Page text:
I had a hairdresser's appointment yesterday. They were running late, so I was sitting, waiting, happily spinning on my drop spindle and enjoying the sense of community in the room--the two clients are old friends, the staff, Anna and Soula, mother and daughter--lots of chatter; a phone call to the hospital to check on the wellbeing of another client and friend--it's a real family business. It later turned out that Anna had quietly synchronised these two appointments as a surprise to her clients.
Then another client came in. She sat next to me on the couch and exploded into excited Greek. Anna and Soula responded in kind. From the intent focus on my spinning and various gestures I figured it was about me and my drop spindle. Eventually Soula managed to send some translation my way, though both the older women seemed to hardly stop for breath. Soula was at the other end of the salon, and her explanations kept colliding with more comments and questions from my new neighbour. Then she rushed out the back door and came back with a bent stick--it was from a rose bush and covered in thorns, but that didn't seem to bother her any. Anna pulled out a reel of sewing cotton and I soon realised I was seeing a demonstration of making a butterfly skein--like the ones I'm used to making on my hand, but bigger.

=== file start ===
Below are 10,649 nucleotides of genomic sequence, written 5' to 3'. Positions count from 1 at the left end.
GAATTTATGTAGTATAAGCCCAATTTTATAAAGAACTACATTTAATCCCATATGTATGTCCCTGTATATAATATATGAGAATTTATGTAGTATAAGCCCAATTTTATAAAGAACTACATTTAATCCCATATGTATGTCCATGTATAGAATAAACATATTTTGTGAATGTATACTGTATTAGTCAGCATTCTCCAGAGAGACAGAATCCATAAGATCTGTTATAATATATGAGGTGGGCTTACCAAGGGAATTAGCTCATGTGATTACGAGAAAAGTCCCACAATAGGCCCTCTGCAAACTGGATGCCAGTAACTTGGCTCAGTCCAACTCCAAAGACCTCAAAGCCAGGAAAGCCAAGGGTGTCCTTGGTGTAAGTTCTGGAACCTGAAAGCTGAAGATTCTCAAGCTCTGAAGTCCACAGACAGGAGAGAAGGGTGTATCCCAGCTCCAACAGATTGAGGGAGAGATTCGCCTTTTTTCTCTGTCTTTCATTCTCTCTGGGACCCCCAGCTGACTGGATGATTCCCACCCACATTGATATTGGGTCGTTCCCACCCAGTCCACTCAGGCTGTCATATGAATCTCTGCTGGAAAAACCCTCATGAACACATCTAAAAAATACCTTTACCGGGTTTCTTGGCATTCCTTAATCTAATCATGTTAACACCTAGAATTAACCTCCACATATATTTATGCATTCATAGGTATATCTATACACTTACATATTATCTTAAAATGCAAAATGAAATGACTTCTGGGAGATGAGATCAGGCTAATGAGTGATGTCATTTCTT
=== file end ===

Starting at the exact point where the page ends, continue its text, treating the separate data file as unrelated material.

As things started to calm down just a little, I gathered that this woman had come to Australia from a farm in the Greek mountains. They kept sheep, and spun their own wool. She was terribly excited to see someone spinning and wanted to pass on her tips and experiences. Then she showed me her crocheted handbag, which she had made herself.I tried to invite her to one of the local spinning groups, so more people could share her experience and excitement, but her lack of English made her suddenly shy. She brightened up when I pulled out my camera and asked her name: Glykeria. Thank you Glykeria, it was a thrill to meet you.